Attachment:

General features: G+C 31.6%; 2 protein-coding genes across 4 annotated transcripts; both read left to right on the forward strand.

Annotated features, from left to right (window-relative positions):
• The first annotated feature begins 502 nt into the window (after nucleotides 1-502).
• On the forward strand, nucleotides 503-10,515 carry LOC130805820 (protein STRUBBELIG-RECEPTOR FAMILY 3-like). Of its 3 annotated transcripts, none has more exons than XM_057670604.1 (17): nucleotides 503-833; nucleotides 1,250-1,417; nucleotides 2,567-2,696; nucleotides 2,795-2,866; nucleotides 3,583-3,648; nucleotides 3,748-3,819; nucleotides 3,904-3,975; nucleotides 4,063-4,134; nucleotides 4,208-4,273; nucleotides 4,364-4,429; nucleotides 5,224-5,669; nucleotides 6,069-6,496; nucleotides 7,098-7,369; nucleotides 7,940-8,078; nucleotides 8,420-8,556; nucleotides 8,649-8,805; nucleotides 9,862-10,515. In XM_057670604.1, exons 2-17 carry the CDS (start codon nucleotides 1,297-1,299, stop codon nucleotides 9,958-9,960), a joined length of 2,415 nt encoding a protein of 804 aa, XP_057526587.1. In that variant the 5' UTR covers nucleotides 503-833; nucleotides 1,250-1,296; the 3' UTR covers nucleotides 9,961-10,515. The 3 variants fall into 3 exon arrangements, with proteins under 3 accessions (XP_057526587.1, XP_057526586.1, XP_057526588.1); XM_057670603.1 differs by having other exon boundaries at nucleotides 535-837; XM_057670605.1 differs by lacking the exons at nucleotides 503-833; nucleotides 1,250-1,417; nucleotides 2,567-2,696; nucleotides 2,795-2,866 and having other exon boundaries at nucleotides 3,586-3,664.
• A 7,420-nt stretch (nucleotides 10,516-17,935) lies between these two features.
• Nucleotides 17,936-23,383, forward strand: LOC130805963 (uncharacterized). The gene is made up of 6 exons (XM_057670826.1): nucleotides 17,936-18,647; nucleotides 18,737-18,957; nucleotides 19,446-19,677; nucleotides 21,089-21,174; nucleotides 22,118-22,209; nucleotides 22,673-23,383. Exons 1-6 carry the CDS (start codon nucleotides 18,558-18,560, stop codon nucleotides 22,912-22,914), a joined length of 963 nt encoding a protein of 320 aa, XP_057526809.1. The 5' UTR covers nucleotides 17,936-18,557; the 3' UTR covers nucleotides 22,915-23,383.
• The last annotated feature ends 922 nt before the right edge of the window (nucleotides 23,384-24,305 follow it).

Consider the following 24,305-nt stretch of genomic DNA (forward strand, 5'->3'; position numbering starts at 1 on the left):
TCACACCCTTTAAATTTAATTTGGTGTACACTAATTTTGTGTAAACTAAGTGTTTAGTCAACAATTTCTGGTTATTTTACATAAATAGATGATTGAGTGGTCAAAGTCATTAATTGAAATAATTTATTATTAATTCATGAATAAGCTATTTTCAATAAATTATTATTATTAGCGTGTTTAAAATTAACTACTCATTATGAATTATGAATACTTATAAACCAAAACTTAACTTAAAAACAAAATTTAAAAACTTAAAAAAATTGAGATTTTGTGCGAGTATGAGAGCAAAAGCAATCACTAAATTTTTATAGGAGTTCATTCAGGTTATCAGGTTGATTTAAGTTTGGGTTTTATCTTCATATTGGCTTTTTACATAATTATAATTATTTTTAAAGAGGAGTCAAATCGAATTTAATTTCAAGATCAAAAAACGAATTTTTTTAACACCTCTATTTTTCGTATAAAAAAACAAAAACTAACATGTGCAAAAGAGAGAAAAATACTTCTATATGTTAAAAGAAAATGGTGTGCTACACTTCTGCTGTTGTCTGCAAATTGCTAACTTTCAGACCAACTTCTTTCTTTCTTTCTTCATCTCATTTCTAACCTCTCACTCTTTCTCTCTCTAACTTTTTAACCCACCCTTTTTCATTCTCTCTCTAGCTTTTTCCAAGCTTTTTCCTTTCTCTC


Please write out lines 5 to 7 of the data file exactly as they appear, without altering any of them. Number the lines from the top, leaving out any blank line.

• A 7,420-nt stretch (nucleotides 10,516-17,935) lies between these two features.
• Nucleotides 17,936-23,383, forward strand: LOC130805963 (uncharacterized). The gene is made up of 6 exons (XM_057670826.1): nucleotides 17,936-18,647; nucleotides 18,737-18,957; nucleotides 19,446-19,677; nucleotides 21,089-21,174; nucleotides 22,118-22,209; nucleotides 22,673-23,383. Exons 1-6 carry the CDS (start codon nucleotides 18,558-18,560, stop codon nucleotides 22,912-22,914), a joined length of 963 nt encoding a protein of 320 aa, XP_057526809.1. The 5' UTR covers nucleotides 17,936-18,557; the 3' UTR covers nucleotides 22,915-23,383.
• The last annotated feature ends 922 nt before the right edge of the window (nucleotides 23,384-24,305 follow it).